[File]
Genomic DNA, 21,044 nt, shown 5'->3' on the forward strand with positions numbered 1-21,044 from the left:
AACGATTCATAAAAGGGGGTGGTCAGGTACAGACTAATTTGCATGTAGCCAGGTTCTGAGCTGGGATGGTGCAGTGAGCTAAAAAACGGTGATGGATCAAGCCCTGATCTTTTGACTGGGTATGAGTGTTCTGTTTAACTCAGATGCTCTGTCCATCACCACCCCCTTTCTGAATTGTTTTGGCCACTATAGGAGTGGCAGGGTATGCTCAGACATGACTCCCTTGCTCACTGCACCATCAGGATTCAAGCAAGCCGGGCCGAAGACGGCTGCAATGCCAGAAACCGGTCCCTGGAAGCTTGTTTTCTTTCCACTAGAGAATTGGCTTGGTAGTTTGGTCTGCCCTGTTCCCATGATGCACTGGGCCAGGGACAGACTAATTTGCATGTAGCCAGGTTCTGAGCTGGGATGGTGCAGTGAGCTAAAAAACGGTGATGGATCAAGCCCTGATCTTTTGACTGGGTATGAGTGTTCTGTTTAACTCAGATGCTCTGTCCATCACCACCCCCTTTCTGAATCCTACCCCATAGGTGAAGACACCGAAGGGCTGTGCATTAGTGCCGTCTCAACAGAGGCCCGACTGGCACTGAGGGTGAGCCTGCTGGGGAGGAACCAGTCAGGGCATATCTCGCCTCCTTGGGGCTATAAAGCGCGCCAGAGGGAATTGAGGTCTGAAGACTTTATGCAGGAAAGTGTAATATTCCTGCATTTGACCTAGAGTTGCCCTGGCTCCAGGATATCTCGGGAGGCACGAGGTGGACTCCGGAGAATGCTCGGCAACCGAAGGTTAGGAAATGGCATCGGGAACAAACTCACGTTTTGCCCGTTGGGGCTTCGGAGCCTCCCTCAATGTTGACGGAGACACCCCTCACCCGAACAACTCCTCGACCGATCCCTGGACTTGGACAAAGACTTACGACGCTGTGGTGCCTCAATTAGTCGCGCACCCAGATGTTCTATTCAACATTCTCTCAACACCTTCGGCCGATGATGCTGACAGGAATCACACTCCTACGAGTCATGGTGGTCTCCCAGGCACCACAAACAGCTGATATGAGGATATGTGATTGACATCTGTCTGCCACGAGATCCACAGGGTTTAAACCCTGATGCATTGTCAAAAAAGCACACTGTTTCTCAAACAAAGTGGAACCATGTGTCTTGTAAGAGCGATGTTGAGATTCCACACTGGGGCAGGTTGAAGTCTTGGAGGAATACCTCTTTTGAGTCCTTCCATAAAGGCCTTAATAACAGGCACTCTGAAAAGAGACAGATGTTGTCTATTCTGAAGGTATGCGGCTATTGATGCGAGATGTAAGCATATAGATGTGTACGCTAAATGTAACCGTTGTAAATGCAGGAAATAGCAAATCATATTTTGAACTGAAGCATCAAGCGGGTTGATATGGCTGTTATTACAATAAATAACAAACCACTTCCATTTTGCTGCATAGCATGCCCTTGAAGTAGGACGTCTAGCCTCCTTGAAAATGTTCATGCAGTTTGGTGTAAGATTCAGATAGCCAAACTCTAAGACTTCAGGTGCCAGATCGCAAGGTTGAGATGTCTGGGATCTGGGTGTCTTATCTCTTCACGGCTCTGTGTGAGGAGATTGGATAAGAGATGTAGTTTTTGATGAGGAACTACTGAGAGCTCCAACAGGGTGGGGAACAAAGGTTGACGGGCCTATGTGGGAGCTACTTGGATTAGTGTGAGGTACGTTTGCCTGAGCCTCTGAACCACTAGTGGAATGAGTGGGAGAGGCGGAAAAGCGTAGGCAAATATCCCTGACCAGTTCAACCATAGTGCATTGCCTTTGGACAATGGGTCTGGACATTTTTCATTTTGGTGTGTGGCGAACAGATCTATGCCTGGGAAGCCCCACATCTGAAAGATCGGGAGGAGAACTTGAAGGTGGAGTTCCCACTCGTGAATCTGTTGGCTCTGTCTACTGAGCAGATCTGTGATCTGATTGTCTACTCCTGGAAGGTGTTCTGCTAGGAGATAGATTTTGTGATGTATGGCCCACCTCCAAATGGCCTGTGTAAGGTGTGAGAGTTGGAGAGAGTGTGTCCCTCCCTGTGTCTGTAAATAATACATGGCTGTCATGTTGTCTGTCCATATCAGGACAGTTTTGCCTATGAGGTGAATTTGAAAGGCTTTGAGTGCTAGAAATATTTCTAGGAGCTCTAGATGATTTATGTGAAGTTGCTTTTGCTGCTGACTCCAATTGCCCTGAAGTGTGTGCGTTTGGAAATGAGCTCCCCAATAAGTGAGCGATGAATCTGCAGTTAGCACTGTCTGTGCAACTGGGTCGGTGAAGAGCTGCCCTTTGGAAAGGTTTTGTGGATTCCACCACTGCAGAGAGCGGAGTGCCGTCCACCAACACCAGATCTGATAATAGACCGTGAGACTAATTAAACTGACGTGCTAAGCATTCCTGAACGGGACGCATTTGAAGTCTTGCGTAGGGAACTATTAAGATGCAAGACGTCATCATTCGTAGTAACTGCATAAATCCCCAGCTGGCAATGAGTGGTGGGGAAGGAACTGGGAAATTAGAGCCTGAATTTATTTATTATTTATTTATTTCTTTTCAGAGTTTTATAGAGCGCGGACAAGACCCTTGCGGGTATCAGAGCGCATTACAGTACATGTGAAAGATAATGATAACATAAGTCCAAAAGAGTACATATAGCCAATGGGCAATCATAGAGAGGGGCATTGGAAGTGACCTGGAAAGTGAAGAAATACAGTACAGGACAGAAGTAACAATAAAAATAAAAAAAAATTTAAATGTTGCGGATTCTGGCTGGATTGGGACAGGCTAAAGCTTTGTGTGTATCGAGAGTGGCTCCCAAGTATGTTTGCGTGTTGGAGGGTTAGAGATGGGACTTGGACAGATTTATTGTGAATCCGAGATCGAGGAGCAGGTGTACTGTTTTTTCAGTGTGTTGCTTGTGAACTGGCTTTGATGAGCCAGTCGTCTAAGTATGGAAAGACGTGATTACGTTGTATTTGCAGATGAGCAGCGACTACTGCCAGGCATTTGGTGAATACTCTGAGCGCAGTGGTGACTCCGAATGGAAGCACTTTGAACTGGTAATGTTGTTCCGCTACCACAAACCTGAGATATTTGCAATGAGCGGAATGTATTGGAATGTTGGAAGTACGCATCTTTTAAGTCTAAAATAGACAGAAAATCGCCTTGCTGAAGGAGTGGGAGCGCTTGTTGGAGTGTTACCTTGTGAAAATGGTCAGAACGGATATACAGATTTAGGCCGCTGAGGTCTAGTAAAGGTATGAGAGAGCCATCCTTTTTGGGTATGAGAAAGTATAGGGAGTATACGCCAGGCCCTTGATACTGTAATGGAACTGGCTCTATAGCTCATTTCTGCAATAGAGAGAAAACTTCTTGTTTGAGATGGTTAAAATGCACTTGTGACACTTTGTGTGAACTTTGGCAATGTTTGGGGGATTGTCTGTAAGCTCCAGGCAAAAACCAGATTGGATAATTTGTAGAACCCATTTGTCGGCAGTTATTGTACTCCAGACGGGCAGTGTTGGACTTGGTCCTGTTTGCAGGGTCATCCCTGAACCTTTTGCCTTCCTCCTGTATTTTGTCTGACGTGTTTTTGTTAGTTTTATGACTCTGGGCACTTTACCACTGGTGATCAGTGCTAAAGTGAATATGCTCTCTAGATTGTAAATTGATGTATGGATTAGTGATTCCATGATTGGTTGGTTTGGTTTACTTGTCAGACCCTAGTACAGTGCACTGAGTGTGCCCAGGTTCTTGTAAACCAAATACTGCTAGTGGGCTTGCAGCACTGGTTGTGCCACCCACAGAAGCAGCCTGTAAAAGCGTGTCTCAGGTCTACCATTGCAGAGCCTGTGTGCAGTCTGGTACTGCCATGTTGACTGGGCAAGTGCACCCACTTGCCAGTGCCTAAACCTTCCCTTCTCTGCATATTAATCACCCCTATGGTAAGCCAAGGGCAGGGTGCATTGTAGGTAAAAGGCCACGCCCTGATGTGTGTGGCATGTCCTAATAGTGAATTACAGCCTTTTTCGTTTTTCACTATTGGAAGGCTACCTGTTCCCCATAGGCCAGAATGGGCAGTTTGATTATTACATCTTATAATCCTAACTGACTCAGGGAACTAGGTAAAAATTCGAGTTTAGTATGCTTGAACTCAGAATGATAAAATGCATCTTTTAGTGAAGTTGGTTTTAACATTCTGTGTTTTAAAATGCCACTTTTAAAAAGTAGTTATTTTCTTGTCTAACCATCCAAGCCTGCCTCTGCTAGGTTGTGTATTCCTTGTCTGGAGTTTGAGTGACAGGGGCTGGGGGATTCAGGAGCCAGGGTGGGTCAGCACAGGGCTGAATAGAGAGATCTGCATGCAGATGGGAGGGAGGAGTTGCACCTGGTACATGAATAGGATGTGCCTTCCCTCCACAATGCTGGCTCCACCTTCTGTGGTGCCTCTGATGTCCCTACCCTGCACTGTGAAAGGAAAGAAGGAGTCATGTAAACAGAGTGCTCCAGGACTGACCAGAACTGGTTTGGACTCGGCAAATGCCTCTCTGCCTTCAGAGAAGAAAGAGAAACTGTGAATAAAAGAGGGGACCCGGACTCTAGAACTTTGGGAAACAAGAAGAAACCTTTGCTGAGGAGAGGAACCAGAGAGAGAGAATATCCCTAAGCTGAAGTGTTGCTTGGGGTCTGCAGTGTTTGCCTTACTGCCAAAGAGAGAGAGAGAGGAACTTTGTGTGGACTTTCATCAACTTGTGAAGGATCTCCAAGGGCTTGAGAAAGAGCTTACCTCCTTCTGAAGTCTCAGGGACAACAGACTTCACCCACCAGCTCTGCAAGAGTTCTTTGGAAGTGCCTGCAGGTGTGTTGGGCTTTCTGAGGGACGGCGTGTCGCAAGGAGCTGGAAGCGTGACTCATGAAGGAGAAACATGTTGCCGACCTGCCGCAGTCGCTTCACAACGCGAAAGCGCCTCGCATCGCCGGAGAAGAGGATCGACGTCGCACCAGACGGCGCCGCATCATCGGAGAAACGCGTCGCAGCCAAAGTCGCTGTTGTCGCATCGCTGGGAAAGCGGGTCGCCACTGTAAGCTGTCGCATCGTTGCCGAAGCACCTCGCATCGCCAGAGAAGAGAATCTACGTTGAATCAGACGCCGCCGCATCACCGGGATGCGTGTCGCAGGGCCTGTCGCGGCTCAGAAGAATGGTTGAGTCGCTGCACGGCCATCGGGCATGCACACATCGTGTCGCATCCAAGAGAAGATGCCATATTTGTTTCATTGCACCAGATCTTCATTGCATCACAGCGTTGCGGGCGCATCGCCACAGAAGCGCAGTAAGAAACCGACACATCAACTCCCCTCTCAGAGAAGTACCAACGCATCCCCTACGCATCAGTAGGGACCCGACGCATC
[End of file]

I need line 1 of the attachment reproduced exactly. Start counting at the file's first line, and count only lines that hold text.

Genomic DNA, 21,044 nt, shown 5'->3' on the forward strand with positions numbered 1-21,044 from the left: